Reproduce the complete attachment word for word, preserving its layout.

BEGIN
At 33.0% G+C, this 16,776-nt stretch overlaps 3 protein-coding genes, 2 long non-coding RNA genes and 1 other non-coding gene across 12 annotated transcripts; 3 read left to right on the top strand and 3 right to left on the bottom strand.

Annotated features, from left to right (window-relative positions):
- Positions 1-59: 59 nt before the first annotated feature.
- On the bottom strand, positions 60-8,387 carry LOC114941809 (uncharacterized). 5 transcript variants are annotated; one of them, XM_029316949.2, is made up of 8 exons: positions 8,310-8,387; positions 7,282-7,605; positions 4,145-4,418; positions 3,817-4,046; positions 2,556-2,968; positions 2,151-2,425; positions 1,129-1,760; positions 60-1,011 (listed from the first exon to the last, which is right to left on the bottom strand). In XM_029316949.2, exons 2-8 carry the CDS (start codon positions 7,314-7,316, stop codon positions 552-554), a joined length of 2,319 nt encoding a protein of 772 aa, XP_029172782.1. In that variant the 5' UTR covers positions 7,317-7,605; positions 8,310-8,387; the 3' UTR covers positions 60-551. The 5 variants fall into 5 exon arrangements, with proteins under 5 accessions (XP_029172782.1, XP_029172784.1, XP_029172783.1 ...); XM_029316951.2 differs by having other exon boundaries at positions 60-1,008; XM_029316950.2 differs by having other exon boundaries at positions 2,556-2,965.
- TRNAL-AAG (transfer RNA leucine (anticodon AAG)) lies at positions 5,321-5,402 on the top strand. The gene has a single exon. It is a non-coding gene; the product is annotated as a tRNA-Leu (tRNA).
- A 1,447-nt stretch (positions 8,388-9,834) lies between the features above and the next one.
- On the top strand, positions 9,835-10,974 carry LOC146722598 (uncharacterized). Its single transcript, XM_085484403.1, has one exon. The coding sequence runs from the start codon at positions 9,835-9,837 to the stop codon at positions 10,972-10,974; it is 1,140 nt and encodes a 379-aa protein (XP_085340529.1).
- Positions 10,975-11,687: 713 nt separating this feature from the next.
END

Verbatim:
At 33.0% G+C, this 16,776-nt stretch overlaps 3 protein-coding genes, 2 long non-coding RNA genes and 1 other non-coding gene across 12 annotated transcripts; 3 read left to right on the top strand and 3 right to left on the bottom strand.

Annotated features, from left to right (window-relative positions):
- Positions 1-59: 59 nt before the first annotated feature.
- On the bottom strand, positions 60-8,387 carry LOC114941809 (uncharacterized). 5 transcript variants are annotated; one of them, XM_029316949.2, is made up of 8 exons: positions 8,310-8,387; positions 7,282-7,605; positions 4,145-4,418; positions 3,817-4,046; positions 2,556-2,968; positions 2,151-2,425; positions 1,129-1,760; positions 60-1,011 (listed from the first exon to the last, which is right to left on the bottom strand). In XM_029316949.2, exons 2-8 carry the CDS (start codon positions 7,314-7,316, stop codon positions 552-554), a joined length of 2,319 nt encoding a protein of 772 aa, XP_029172782.1. In that variant the 5' UTR covers positions 7,317-7,605; positions 8,310-8,387; the 3' UTR covers positions 60-551. The 5 variants fall into 5 exon arrangements, with proteins under 5 accessions (XP_029172782.1, XP_029172784.1, XP_029172783.1 ...); XM_029316951.2 differs by having other exon boundaries at positions 60-1,008; XM_029316950.2 differs by having other exon boundaries at positions 2,556-2,965.
- TRNAL-AAG (transfer RNA leucine (anticodon AAG)) lies at positions 5,321-5,402 on the top strand. The gene has a single exon. It is a non-coding gene; the product is annotated as a tRNA-Leu (tRNA).
- A 1,447-nt stretch (positions 8,388-9,834) lies between the features above and the next one.
- On the top strand, positions 9,835-10,974 carry LOC146722598 (uncharacterized). Its single transcript, XM_085484403.1, has one exon. The coding sequence runs from the start codon at positions 9,835-9,837 to the stop codon at positions 10,972-10,974; it is 1,140 nt and encodes a 379-aa protein (XP_085340529.1).
- Positions 10,975-11,687: 713 nt separating this feature from the next.